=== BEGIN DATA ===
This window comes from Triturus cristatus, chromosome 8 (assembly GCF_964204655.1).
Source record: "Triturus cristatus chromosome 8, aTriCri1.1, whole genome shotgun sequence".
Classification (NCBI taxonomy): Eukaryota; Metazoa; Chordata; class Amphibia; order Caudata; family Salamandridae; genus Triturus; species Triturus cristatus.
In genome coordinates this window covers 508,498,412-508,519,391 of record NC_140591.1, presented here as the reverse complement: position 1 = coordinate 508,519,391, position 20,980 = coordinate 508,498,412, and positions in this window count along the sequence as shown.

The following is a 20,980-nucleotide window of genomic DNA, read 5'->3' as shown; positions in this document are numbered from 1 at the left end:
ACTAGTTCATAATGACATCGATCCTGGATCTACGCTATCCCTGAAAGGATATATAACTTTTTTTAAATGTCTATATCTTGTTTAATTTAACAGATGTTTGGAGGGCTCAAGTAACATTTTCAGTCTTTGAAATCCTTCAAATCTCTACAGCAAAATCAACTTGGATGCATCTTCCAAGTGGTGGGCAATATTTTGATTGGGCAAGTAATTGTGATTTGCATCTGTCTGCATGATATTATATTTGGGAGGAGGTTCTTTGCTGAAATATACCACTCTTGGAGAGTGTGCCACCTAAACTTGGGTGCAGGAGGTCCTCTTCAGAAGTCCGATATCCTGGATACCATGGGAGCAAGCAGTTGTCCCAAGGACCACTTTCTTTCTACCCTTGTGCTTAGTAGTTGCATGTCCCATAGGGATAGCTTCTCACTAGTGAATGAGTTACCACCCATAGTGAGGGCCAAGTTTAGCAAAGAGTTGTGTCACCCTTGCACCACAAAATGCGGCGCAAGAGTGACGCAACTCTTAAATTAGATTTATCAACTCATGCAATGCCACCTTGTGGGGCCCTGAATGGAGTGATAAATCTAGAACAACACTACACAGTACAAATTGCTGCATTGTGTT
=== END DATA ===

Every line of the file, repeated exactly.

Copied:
This window comes from Triturus cristatus, chromosome 8 (assembly GCF_964204655.1).
Source record: "Triturus cristatus chromosome 8, aTriCri1.1, whole genome shotgun sequence".
Classification (NCBI taxonomy): Eukaryota; Metazoa; Chordata; class Amphibia; order Caudata; family Salamandridae; genus Triturus; species Triturus cristatus.
In genome coordinates this window covers 508,498,412-508,519,391 of record NC_140591.1, presented here as the reverse complement: position 1 = coordinate 508,519,391, position 20,980 = coordinate 508,498,412, and positions in this window count along the sequence as shown.

The following is a 20,980-nucleotide window of genomic DNA, read 5'->3' as shown; positions in this document are numbered from 1 at the left end:
ACTAGTTCATAATGACATCGATCCTGGATCTACGCTATCCCTGAAAGGATATATAACTTTTTTTAAATGTCTATATCTTGTTTAATTTAACAGATGTTTGGAGGGCTCAAGTAACATTTTCAGTCTTTGAAATCCTTCAAATCTCTACAGCAAAATCAACTTGGATGCATCTTCCAAGTGGTGGGCAATATTTTGATTGGGCAAGTAATTGTGATTTGCATCTGTCTGCATGATATTATATTTGGGAGGAGGTTCTTTGCTGAAATATACCACTCTTGGAGAGTGTGCCACCTAAACTTGGGTGCAGGAGGTCCTCTTCAGAAGTCCGATATCCTGGATACCATGGGAGCAAGCAGTTGTCCCAAGGACCACTTTCTTTCTACCCTTGTGCTTAGTAGTTGCATGTCCCATAGGGATAGCTTCTCACTAGTGAATGAGTTACCACCCATAGTGAGGGCCAAGTTTAGCAAAGAGTTGTGTCACCCTTGCACCACAAAATGCGGCGCAAGAGTGACGCAACTCTTAAATTAGATTTATCAACTCATGCAATGCCACCTTGTGGGGCCCTGAATGGAGTGATAAATCTAGAACAACACTACACAGTACAAATTGCTGCATTGTGTT